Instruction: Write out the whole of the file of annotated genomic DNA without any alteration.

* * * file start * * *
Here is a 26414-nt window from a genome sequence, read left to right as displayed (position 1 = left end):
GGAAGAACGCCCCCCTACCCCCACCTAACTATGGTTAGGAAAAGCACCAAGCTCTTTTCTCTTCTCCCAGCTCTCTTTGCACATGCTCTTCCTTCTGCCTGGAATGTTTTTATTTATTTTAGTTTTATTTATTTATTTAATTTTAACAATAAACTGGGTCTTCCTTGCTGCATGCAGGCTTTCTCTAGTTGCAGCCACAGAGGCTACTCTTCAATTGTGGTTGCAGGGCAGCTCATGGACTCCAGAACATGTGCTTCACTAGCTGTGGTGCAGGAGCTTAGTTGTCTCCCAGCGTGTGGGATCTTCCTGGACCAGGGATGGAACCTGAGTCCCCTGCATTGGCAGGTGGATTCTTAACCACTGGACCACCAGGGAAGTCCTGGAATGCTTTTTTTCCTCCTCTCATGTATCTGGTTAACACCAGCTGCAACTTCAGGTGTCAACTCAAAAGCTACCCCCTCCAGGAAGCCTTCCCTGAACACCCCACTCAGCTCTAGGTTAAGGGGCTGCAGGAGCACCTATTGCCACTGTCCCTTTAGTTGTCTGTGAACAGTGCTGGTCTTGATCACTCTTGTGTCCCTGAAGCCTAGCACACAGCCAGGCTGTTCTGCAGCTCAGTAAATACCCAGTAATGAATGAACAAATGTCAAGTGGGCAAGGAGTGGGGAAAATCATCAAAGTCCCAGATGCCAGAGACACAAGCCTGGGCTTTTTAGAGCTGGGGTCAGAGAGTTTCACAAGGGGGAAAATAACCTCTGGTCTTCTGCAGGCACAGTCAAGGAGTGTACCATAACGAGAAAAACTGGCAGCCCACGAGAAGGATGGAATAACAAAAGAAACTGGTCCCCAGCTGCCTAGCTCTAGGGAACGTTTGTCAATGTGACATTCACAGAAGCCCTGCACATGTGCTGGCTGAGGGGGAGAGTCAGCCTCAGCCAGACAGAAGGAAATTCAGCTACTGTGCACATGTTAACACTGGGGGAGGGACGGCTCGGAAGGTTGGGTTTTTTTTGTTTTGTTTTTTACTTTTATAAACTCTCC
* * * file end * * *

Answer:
Here is a 26414-nt window from a genome sequence, read left to right as displayed (position 1 = left end):
GGAAGAACGCCCCCCTACCCCCACCTAACTATGGTTAGGAAAAGCACCAAGCTCTTTTCTCTTCTCCCAGCTCTCTTTGCACATGCTCTTCCTTCTGCCTGGAATGTTTTTATTTATTTTAGTTTTATTTATTTATTTAATTTTAACAATAAACTGGGTCTTCCTTGCTGCATGCAGGCTTTCTCTAGTTGCAGCCACAGAGGCTACTCTTCAATTGTGGTTGCAGGGCAGCTCATGGACTCCAGAACATGTGCTTCACTAGCTGTGGTGCAGGAGCTTAGTTGTCTCCCAGCGTGTGGGATCTTCCTGGACCAGGGATGGAACCTGAGTCCCCTGCATTGGCAGGTGGATTCTTAACCACTGGACCACCAGGGAAGTCCTGGAATGCTTTTTTTCCTCCTCTCATGTATCTGGTTAACACCAGCTGCAACTTCAGGTGTCAACTCAAAAGCTACCCCCTCCAGGAAGCCTTCCCTGAACACCCCACTCAGCTCTAGGTTAAGGGGCTGCAGGAGCACCTATTGCCACTGTCCCTTTAGTTGTCTGTGAACAGTGCTGGTCTTGATCACTCTTGTGTCCCTGAAGCCTAGCACACAGCCAGGCTGTTCTGCAGCTCAGTAAATACCCAGTAATGAATGAACAAATGTCAAGTGGGCAAGGAGTGGGGAAAATCATCAAAGTCCCAGATGCCAGAGACACAAGCCTGGGCTTTTTAGAGCTGGGGTCAGAGAGTTTCACAAGGGGGAAAATAACCTCTGGTCTTCTGCAGGCACAGTCAAGGAGTGTACCATAACGAGAAAAACTGGCAGCCCACGAGAAGGATGGAATAACAAAAGAAACTGGTCCCCAGCTGCCTAGCTCTAGGGAACGTTTGTCAATGTGACATTCACAGAAGCCCTGCACATGTGCTGGCTGAGGGGGAGAGTCAGCCTCAGCCAGACAGAAGGAAATTCAGCTACTGTGCACATGTTAACACTGGGGGAGGGACGGCTCGGAAGGTTGGGTTTTTTTTGTTTTGTTTTTTACTTTTATAAACTCTCC